TimT999

TimT999

Joined on Aug 11, 2011

Comments

Total: 30, showing: 1 – 20
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In reply to:

TimT999: Just got the $79 update after digging around on the web site and not seeing any mention of an upgrade for current V5 users.

I even did the live chat with someone there -- she denied there was any upgrade except for folks who bought a month ago. Finally I called the sales line and they let me do the upgrade after putting me through a sales pitch for CC. Classic Adobe.

Suzanne, I just called the general sales number for the Adobe site.

Direct link | Posted on May 7, 2015 at 21:05 UTC

Just got the $79 update after digging around on the web site and not seeing any mention of an upgrade for current V5 users.

I even did the live chat with someone there -- she denied there was any upgrade except for folks who bought a month ago. Finally I called the sales line and they let me do the upgrade after putting me through a sales pitch for CC. Classic Adobe.

Direct link | Posted on Apr 21, 2015 at 20:59 UTC as 100th comment | 5 replies

Excellent analysis, Jeff. I was also a fan of Aperture. The adjustment brushes were a particular favorite.

LR 5 is definitely a huge improvement in functionality over Aperture 3 and I'm glad I made the move. It's got great functionality. The only glaring weakness for me is that's patch tools aren't nearly as good as what you find in the new version of Photoshop.

LR has a ton of tools but you'll need to a few intermediate LR classes to get to power user level. Adobe just doesn't have the usability chops as Apple.

I think that Apple Photo is the best choice for folks who just want the core adjustments. And knowing Apple, they'll continue to enhance and tackle several of the items on your missing list. But for the average guy who takes shots for their vacation, Lightroom would be an exercise in futility.

For any photographer who makes post-production a major part of their workflow, something like Lightroom is the way to go.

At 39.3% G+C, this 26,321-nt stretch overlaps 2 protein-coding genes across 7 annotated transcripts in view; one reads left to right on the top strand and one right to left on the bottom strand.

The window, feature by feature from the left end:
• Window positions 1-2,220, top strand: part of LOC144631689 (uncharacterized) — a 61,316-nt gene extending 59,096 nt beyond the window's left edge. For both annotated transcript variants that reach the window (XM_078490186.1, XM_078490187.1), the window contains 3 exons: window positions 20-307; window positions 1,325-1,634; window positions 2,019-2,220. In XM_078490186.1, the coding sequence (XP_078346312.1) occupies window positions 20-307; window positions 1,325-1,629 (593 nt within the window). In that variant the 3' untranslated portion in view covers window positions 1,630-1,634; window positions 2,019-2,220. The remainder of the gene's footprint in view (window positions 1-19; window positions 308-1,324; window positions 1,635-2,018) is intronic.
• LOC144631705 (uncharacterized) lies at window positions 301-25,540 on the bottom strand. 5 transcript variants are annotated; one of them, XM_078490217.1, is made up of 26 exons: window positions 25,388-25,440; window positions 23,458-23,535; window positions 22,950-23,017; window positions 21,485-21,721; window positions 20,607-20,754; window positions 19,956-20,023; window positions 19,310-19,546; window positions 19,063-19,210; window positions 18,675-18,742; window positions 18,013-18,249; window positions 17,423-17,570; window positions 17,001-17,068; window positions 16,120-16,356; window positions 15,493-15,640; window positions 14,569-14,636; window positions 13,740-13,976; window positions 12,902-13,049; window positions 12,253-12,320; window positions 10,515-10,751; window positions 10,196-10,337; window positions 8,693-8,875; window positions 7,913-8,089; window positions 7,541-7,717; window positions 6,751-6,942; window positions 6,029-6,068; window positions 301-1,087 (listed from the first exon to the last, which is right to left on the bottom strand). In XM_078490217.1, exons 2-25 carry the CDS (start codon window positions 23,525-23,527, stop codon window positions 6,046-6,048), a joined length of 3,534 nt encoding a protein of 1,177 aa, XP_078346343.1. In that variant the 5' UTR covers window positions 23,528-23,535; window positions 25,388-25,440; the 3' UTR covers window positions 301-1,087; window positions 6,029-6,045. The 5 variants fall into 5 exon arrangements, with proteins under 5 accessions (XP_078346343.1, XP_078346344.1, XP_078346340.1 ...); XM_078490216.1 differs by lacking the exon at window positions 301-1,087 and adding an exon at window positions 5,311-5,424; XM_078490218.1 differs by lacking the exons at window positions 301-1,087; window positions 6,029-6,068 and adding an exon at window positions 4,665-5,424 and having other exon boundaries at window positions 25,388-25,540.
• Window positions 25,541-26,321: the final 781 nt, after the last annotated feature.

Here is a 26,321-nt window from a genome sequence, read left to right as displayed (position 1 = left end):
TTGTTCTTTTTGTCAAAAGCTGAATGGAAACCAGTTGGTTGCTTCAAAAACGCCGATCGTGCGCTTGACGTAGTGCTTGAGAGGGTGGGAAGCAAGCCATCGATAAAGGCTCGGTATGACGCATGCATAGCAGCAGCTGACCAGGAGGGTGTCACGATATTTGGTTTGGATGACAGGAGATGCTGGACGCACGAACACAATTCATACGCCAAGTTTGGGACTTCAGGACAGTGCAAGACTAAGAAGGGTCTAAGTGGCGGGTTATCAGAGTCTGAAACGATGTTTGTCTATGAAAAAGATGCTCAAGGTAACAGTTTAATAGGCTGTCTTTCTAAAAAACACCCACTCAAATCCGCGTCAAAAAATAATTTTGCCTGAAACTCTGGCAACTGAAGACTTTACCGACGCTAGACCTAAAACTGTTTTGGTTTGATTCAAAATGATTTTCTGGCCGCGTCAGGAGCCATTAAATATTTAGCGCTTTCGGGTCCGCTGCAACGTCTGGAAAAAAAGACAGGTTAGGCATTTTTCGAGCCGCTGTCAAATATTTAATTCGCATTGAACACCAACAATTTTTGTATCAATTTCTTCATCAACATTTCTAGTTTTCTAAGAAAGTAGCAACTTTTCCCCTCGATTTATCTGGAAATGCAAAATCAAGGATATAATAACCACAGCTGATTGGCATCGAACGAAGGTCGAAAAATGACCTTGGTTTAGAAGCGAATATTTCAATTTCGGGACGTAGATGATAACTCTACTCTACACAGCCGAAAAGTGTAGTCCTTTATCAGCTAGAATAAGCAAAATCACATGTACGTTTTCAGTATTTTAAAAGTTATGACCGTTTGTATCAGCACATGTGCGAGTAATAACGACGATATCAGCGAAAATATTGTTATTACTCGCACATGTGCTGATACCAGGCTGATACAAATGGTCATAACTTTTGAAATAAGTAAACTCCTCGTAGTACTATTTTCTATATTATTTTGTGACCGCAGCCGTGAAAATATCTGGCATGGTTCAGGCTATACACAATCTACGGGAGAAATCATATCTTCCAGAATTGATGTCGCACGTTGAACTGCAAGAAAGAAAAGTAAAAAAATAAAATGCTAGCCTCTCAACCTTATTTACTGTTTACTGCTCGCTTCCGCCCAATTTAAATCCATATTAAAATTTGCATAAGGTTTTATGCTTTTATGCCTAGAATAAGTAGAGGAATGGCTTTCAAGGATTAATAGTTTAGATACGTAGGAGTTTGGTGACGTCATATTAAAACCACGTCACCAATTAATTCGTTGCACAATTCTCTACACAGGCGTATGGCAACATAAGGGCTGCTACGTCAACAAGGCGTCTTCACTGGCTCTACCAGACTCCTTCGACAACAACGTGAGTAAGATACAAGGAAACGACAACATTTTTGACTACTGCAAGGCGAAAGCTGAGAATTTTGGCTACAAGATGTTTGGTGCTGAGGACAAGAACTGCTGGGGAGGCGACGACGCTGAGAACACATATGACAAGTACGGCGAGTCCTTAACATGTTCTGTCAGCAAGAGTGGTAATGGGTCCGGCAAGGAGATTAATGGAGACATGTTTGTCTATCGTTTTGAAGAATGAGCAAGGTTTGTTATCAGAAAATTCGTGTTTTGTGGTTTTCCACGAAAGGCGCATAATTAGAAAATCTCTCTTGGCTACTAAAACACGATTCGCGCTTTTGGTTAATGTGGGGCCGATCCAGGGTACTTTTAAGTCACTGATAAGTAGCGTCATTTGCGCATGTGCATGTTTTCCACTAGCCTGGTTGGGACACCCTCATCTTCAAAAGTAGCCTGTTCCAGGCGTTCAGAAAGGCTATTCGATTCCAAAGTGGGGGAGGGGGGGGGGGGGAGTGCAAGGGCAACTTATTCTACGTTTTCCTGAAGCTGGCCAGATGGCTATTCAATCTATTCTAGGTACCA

Direct link | Posted on Apr 17, 2015 at 16:51 UTC as 178th comment
In reply to:

Thorgrem: Great field test. Seems like m4/3 is up to the task of shooting such a difficult to shoot sport.

I'm impressed with the frame rate and continuos focusing. But there really isn't much subject separation even in the f2.8 shots. In sports photography, you can have incredibly cluttered environments and narrowing the DOF is essential. So I'm surprised that the video review never mentioned that issue.

Direct link | Posted on Mar 24, 2015 at 15:18 UTC
In reply to:

JJ10: What is the point of this news item if it is restricted to one country only. I thought this was meant to be an international site. Why cant I watch this simple promo video here in Australia?

There seems to be way to much restriction on this site of late.

I don't mind the font choice as much as the fact that it is white on black. That has a nice artsy look in a headline but is a bad choice if you're reading an entire review.

Direct link | Posted on Aug 6, 2014 at 17:25 UTC
On Readers' showcase: Landscape photography article (90 comments in total)

DP, it's nice you have a "full screen" mode, even though it's not that much bigger for some of these shots. But for most photo web sites I know, you can scroll through the pics while in that display mode. Making users go back to the tiny display between each shot is bad usability.

I don't mean to complain, but these shots deserve to be displayed properly.

Direct link | Posted on Jul 27, 2014 at 13:45 UTC as 39th comment
On Apple to cease development of Aperture article (425 comments in total)
In reply to:

Zvonimir Tosic: Instead of lamenting, congratulate your mums, dads, sisters, brothers, girlfriends, and yourself for helping Apple make the iPhone the most popular camera ever. It is as expensive as a real camera, and with a plan, the cost is high even as buying pro DLSR gear. But it is sooo convenient, so easy to use, you need no knowledge of photography, and it does it all for you, you do instant Facebook updates, right?